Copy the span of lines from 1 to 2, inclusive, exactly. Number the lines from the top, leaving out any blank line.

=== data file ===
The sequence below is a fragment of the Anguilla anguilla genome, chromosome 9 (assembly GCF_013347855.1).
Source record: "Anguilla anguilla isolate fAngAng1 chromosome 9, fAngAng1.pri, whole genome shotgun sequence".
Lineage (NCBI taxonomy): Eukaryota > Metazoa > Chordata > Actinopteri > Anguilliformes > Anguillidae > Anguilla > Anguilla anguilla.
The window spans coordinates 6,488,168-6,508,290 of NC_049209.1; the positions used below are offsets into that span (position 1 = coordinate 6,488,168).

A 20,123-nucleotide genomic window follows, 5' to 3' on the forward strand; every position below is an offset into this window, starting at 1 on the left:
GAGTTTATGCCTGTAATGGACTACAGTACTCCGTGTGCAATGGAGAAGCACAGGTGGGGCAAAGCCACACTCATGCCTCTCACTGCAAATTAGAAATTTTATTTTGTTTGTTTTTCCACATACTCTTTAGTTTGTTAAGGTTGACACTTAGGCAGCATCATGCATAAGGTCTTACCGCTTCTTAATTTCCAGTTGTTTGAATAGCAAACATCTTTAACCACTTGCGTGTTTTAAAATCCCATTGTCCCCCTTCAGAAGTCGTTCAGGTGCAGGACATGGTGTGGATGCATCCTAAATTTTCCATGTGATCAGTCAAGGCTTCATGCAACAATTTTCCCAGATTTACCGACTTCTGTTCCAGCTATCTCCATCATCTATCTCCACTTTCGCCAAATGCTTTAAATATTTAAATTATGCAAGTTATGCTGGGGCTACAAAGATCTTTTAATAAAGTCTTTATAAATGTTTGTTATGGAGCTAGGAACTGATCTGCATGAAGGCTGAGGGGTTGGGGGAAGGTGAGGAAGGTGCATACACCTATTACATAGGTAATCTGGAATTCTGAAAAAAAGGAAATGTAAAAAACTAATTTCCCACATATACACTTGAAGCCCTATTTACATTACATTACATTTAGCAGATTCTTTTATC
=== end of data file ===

The sequence below is a fragment of the Anguilla anguilla genome, chromosome 9 (assembly GCF_013347855.1).
Source record: "Anguilla anguilla isolate fAngAng1 chromosome 9, fAngAng1.pri, whole genome shotgun sequence".